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A Brave New World Revisited for the 21st Century - John Burchill

Wandering between two worlds, one dead

The other powerless to be born,

With nowhere yet to rest my head

Like these, on earth I wait forlorn.

Stanzas from the Grande Chartreuse

Matthew Arnold (1822-1888)

By: John Burchill

Three things intertwined for me these last months – the Supreme Court closed their reference appeal on the Genetic Non-Discrimination Act; [1] I watched the 90-minute documentary on Coded Bias: Artificial Intelligence, Surveillance and our Civil Rights, as part of a discussion forum at the Institute for Women's Leadership at Rutgers University; and I revisited my copy of Aldous Huxley’s dystopian novel, a Brave New World.

The reference before the Supreme Court in the Genetic Non-Discrimination Act was not about the substance of the legislation, but whether it was within the federal government’s power to enact in the first place. The substance of the Act, passed by Parliament in 2017, was the prohibition on employers from using genetic information to hire, fire, or promote an employee, or require genetic testing, and health insurers could not require genetic tests, nor use results for purposes such as the prediction of disease or vertical transmission risks, or monitoring, diagnosis or prognosis, to deny coverage. [2]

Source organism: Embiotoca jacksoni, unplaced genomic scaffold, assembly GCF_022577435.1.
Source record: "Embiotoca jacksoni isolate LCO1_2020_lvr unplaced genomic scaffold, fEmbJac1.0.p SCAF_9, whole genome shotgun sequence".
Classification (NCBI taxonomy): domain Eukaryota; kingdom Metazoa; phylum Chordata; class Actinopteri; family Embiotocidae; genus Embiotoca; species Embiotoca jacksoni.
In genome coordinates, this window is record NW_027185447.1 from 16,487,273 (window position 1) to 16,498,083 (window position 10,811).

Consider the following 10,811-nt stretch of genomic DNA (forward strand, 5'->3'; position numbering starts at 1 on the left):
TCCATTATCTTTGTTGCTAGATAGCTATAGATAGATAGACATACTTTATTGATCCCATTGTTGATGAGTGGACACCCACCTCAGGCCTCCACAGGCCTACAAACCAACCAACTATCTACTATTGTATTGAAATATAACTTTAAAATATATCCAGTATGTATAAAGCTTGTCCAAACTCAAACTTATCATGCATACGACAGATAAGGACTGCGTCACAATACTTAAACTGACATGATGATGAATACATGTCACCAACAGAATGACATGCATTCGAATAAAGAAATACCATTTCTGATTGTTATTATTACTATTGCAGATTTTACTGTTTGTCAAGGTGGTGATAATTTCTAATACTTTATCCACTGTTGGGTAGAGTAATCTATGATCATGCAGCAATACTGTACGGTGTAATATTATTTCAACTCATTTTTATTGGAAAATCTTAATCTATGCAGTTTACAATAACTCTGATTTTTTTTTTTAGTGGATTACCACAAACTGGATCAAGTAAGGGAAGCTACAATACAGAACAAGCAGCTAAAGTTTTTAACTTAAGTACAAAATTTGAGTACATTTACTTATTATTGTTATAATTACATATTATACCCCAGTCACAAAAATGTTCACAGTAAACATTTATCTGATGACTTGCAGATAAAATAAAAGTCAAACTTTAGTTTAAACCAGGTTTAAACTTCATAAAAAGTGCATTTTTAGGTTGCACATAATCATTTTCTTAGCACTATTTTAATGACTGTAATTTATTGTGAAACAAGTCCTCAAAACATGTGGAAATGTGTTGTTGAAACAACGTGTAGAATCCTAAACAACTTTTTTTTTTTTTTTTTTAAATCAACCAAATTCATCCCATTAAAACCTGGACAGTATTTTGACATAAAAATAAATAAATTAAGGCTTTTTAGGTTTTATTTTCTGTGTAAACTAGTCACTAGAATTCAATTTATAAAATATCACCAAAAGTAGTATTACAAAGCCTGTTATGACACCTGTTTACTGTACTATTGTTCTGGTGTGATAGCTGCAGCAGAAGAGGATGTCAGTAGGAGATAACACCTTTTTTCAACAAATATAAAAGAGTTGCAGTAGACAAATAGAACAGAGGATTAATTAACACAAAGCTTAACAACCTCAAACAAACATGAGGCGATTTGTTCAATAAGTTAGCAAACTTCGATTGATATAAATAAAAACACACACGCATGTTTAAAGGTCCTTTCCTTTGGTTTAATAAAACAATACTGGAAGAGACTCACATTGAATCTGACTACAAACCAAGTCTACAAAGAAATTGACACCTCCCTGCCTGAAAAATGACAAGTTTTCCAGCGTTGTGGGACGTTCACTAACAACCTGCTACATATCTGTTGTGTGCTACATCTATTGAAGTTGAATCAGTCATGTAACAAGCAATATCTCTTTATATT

The documentary Coded Bias examined the potential for programming bias or discrimination of artificial intelligence. The documentary “weaves a history of the small homogeneous group of men who defined artificial intelligence … As humans increasingly outsource decision-making to machines, algorithms already decide who gets hired, who gets health care, and who gets undue police scrutiny … theoretically casting analyses and insights that are free from human prejudice, automated decision making has the unprecedented power to disseminate bias at scale”. [3]